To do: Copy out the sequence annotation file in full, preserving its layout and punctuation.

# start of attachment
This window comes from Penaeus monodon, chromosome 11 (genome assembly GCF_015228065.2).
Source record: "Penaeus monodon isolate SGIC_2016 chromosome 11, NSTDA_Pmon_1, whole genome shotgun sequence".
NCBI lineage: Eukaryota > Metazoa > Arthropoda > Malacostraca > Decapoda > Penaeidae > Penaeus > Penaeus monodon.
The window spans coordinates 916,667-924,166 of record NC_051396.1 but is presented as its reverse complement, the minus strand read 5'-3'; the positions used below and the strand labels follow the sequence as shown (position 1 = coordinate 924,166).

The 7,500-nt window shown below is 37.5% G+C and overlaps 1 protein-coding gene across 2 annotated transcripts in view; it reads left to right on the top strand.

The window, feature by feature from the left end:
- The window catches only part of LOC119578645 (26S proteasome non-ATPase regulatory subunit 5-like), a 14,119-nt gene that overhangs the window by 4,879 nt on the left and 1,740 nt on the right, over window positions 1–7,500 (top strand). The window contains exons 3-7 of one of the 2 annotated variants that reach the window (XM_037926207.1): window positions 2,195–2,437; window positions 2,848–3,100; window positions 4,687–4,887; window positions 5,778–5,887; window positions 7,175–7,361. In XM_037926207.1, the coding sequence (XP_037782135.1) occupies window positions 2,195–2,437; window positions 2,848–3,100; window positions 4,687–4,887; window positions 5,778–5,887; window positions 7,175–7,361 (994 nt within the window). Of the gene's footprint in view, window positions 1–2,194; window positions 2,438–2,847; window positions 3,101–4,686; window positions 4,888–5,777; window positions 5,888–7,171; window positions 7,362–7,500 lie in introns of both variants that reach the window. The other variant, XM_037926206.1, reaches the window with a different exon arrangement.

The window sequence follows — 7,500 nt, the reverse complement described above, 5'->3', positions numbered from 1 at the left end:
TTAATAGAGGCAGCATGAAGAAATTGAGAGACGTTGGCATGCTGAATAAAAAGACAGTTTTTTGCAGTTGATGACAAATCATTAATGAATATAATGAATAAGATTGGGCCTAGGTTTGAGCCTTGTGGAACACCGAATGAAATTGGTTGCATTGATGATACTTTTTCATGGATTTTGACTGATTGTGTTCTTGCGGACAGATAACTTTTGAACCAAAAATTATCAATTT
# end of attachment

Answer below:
This window comes from Penaeus monodon, chromosome 11 (genome assembly GCF_015228065.2).
Source record: "Penaeus monodon isolate SGIC_2016 chromosome 11, NSTDA_Pmon_1, whole genome shotgun sequence".
NCBI lineage: Eukaryota > Metazoa > Arthropoda > Malacostraca > Decapoda > Penaeidae > Penaeus > Penaeus monodon.
The window spans coordinates 916,667-924,166 of record NC_051396.1 but is presented as its reverse complement, the minus strand read 5'-3'; the positions used below and the strand labels follow the sequence as shown (position 1 = coordinate 924,166).

The 7,500-nt window shown below is 37.5% G+C and overlaps 1 protein-coding gene across 2 annotated transcripts in view; it reads left to right on the top strand.

The window, feature by feature from the left end:
- The window catches only part of LOC119578645 (26S proteasome non-ATPase regulatory subunit 5-like), a 14,119-nt gene that overhangs the window by 4,879 nt on the left and 1,740 nt on the right, over window positions 1–7,500 (top strand). The window contains exons 3-7 of one of the 2 annotated variants that reach the window (XM_037926207.1): window positions 2,195–2,437; window positions 2,848–3,100; window positions 4,687–4,887; window positions 5,778–5,887; window positions 7,175–7,361. In XM_037926207.1, the coding sequence (XP_037782135.1) occupies window positions 2,195–2,437; window positions 2,848–3,100; window positions 4,687–4,887; window positions 5,778–5,887; window positions 7,175–7,361 (994 nt within the window). Of the gene's footprint in view, window positions 1–2,194; window positions 2,438–2,847; window positions 3,101–4,686; window positions 4,888–5,777; window positions 5,888–7,171; window positions 7,362–7,500 lie in introns of both variants that reach the window. The other variant, XM_037926206.1, reaches the window with a different exon arrangement.

The window sequence follows — 7,500 nt, the reverse complement described above, 5'->3', positions numbered from 1 at the left end:
TTAATAGAGGCAGCATGAAGAAATTGAGAGACGTTGGCATGCTGAATAAAAAGACAGTTTTTTGCAGTTGATGACAAATCATTAATGAATATAATGAATAAGATTGGGCCTAGGTTTGAGCCTTGTGGAACACCGAATGAAATTGGTTGCATTGATGATACTTTTTCATGGATTTTGACTGATTGTGTTCTTGCGGACAGATAACTTTTGAACCAAAAATTATCAATTT